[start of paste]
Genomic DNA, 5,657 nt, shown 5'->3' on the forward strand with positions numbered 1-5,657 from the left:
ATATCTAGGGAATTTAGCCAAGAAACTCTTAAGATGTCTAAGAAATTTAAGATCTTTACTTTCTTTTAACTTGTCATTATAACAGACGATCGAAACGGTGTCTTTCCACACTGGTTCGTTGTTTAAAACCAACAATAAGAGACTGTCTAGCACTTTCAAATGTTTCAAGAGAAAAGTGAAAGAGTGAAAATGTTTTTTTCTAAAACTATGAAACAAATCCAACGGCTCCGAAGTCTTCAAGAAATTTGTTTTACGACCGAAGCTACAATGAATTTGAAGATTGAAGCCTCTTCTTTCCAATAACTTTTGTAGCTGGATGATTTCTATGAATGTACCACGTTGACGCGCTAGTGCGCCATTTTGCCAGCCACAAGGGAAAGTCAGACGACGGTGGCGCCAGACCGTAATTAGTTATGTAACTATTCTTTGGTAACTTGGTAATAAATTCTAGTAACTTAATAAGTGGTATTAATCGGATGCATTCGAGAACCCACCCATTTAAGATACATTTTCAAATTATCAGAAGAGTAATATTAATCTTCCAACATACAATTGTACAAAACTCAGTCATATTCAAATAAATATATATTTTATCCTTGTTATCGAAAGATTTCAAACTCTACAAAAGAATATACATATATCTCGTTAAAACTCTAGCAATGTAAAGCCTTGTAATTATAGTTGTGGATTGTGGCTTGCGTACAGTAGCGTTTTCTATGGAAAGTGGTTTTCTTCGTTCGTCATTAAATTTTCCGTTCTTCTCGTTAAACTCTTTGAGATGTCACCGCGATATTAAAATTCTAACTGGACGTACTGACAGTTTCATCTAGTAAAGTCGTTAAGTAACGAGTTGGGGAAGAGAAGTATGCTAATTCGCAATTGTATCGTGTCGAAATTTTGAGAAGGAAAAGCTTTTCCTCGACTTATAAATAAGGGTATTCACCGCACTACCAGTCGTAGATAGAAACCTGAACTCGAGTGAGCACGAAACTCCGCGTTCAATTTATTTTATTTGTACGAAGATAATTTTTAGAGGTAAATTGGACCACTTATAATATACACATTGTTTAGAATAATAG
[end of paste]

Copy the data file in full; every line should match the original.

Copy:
Genomic DNA, 5,657 nt, shown 5'->3' on the forward strand with positions numbered 1-5,657 from the left:
ATATCTAGGGAATTTAGCCAAGAAACTCTTAAGATGTCTAAGAAATTTAAGATCTTTACTTTCTTTTAACTTGTCATTATAACAGACGATCGAAACGGTGTCTTTCCACACTGGTTCGTTGTTTAAAACCAACAATAAGAGACTGTCTAGCACTTTCAAATGTTTCAAGAGAAAAGTGAAAGAGTGAAAATGTTTTTTTCTAAAACTATGAAACAAATCCAACGGCTCCGAAGTCTTCAAGAAATTTGTTTTACGACCGAAGCTACAATGAATTTGAAGATTGAAGCCTCTTCTTTCCAATAACTTTTGTAGCTGGATGATTTCTATGAATGTACCACGTTGACGCGCTAGTGCGCCATTTTGCCAGCCACAAGGGAAAGTCAGACGACGGTGGCGCCAGACCGTAATTAGTTATGTAACTATTCTTTGGTAACTTGGTAATAAATTCTAGTAACTTAATAAGTGGTATTAATCGGATGCATTCGAGAACCCACCCATTTAAGATACATTTTCAAATTATCAGAAGAGTAATATTAATCTTCCAACATACAATTGTACAAAACTCAGTCATATTCAAATAAATATATATTTTATCCTTGTTATCGAAAGATTTCAAACTCTACAAAAGAATATACATATATCTCGTTAAAACTCTAGCAATGTAAAGCCTTGTAATTATAGTTGTGGATTGTGGCTTGCGTACAGTAGCGTTTTCTATGGAAAGTGGTTTTCTTCGTTCGTCATTAAATTTTCCGTTCTTCTCGTTAAACTCTTTGAGATGTCACCGCGATATTAAAATTCTAACTGGACGTACTGACAGTTTCATCTAGTAAAGTCGTTAAGTAACGAGTTGGGGAAGAGAAGTATGCTAATTCGCAATTGTATCGTGTCGAAATTTTGAGAAGGAAAAGCTTTTCCTCGACTTATAAATAAGGGTATTCACCGCACTACCAGTCGTAGATAGAAACCTGAACTCGAGTGAGCACGAAACTCCGCGTTCAATTTATTTTATTTGTACGAAGATAATTTTTAGAGGTAAATTGGACCACTTATAATATACACATTGTTTAGAATAATAG